• I don't eat after 5-6pm - I have trouble falling asleep with full stomach
    • meditation - when I can't fall asleep it's usually because my mind is too active, calming it down with a meditation or breathing exercise usually always helps me to fall asleep
    • finding my inner circadian rhythm - I usually cannot fall asleep before midnight and I don't naturally wake up before 10am, in the past I've tried to sleep less, I've tried to wake up early, because it's often promoted as a "good habit" to have, but it just doesn't work for me and now, especially after reading Why We Sleep, I try to let myself sleep as long as I want and I don't use an alarm clock - of course this is not easily doable if you have a day job or places to be early in the morning
    1. 2

      Interesting points. Yes meditation is a big one I haven't tried. Maybe it's time - I hear good things about Sam Harris's meditation app

  4. 2

    I find I often get insomnia from stress - I drift off to sleep and then bam I'm wide awake. I usually get up and journal - try to understand why I am feeling stressed or anxious, get to the route cause and unmet needs, and create a plan to combat them. Often it's just reminding myself that, at the end of the day, success or failure doesn't matter. It's about the entrepreneurial journey and if my start up fails, I'll be better positioned for my next role as a result.

    Usually that helps, if not, I just crack on with that task list. I know the next day won't be productive so I just do it that night and then get up later the next day

    1. 1

      Yes the stoic practice of imagining the worst case scenario is good advice, thanks.

  5. 2

    I've struggled with insomnia, and more recently something called "alarm clock anxiety" (where you can't sleep if you know you have to wake up early) since I was 18. I don't know what has truly helped me, because it comes and goes now and then, so there is no pattern.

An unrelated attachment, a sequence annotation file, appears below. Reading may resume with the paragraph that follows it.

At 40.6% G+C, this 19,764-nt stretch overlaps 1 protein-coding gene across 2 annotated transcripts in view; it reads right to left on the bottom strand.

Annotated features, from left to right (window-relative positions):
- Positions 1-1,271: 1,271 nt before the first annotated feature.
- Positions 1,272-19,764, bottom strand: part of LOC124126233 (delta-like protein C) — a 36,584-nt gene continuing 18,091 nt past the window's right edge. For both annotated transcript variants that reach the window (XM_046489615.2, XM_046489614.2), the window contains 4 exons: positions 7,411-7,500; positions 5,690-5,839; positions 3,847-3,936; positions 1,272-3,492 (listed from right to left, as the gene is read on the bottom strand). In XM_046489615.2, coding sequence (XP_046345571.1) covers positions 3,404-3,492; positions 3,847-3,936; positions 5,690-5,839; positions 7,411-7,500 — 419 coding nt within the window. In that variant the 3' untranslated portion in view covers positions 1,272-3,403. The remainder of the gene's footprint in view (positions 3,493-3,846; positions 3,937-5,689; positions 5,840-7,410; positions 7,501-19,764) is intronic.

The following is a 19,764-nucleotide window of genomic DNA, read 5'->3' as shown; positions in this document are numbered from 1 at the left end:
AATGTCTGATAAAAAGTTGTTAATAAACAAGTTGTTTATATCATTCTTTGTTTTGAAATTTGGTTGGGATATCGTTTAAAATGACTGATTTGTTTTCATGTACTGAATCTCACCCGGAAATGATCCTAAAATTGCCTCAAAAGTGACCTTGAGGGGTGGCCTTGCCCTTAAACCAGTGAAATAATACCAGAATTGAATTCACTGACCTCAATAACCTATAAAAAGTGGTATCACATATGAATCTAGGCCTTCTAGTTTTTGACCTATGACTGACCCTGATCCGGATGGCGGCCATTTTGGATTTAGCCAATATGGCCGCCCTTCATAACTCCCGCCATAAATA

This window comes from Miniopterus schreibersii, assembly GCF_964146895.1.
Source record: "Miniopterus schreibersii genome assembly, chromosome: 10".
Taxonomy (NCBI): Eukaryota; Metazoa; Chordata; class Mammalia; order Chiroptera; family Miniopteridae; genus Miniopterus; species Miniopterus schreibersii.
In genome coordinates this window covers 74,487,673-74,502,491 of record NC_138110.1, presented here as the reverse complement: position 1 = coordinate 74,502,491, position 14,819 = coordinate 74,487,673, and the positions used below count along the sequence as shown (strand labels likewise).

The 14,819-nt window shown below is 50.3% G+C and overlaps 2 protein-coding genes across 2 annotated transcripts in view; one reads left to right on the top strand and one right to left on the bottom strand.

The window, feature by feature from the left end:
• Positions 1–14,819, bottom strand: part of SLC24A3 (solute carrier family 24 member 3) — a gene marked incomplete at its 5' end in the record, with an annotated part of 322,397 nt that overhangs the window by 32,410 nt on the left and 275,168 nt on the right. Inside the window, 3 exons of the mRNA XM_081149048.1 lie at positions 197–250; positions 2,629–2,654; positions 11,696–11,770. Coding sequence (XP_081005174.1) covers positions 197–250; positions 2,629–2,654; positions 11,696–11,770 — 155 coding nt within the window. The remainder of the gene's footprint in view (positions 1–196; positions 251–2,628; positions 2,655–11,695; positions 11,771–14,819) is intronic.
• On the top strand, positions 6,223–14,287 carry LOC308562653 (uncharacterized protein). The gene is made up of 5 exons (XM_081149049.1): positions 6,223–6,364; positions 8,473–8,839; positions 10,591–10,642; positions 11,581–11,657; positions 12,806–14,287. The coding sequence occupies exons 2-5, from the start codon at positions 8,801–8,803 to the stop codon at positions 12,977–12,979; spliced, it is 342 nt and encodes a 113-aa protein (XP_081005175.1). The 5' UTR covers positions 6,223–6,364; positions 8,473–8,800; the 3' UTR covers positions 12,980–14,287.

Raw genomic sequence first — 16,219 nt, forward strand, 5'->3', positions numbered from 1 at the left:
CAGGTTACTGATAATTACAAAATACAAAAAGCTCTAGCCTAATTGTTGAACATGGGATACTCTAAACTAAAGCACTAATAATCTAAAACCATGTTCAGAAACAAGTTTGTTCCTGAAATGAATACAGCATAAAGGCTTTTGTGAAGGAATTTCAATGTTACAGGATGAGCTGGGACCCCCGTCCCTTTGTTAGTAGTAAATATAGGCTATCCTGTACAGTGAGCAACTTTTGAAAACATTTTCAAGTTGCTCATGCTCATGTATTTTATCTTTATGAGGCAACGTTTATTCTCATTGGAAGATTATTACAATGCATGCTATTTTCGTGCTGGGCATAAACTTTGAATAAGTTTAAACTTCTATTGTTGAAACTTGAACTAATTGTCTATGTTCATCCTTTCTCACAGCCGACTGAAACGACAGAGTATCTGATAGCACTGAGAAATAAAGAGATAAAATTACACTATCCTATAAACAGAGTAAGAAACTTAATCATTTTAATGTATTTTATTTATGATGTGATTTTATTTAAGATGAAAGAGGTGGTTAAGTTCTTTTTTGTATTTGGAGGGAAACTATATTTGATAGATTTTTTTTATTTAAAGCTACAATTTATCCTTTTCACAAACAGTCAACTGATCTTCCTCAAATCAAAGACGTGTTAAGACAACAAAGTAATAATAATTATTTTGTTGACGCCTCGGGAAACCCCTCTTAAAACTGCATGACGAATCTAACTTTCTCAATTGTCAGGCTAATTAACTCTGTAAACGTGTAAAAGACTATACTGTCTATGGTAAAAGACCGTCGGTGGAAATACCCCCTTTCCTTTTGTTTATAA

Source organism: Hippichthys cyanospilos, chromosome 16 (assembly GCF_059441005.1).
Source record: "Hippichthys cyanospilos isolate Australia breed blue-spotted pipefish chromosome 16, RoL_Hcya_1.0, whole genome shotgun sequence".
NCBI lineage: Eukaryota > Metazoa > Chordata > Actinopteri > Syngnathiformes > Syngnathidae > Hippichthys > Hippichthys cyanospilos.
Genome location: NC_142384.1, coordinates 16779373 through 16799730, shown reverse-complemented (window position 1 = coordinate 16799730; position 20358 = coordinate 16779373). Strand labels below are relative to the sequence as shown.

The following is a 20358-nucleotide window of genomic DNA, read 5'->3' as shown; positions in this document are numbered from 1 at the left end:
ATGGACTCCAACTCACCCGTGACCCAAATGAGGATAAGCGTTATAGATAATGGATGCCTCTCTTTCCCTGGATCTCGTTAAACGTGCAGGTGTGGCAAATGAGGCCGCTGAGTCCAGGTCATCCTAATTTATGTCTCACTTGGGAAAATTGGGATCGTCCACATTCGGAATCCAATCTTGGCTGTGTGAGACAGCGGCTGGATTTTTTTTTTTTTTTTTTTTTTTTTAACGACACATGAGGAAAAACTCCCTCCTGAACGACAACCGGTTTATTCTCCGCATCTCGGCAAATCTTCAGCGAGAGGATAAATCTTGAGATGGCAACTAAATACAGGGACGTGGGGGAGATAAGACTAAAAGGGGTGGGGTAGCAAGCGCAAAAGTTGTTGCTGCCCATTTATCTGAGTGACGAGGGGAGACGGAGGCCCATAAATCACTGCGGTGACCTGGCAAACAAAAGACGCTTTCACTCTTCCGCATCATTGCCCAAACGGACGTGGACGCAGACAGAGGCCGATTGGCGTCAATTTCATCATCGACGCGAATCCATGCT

• Wake up on your time (if you can)
    • Destress as much as possible (Walking, Meditation, Tea, Yoga)
    • If you tired yourself out, and still can't sleep (that's me), there is something in your head, that you need to tackle (e.g. thoughts of tommorow).

    Looking back, the reason I couldn't sleep many nights is my inner perfectionist saying "OMG, you only have 6 hours to sleep! You're gonna look tired tommorow and not perform well". If you can identifiy with this, try living in the moment, definitely helps relax.

  6. 1

    Jesus you do all that and still can't sleep, wow. I have had bad insomnia for years. I get 4 hours sleep a night then once a month I sleep for 24 hours. I thought cutting my 5 cups of morning coffee a day would do the trick (took 6 months to kick the habit) but it did nothing actually. I can't just do 1 cup.

    Exercise is the best cure above and beyond all. I'm just too lazy to get exercise in before I sleep. Oh well, so is life.

    1. 2

      5 cups is way too much, even for people who sleep perfectly. Try at least to water it down until it becomes at most 2 cups of "real" coffee.

      1. 1

        5 cups is too much YES, I knew that I was drinking it. It's like telling a smoker that a pack a day is too much. Issue is that you live for the moment. I'd much rather be addicted to green tea but hey.

    2. 1

      Learning about the "half-life" of caffeine was very eye opening for me: 6 hrs.

  7. 1

    I've struggled with insomnia since I was a kid in the 1990s and screen time wasn't as much of an issue. The thing that worked best for me was accepting my natural sleep cycle is different than what is commonly accepted. 9 am is the earliest I wake up, not when work starts. The only time I get insomnia now is if I try to sleep early.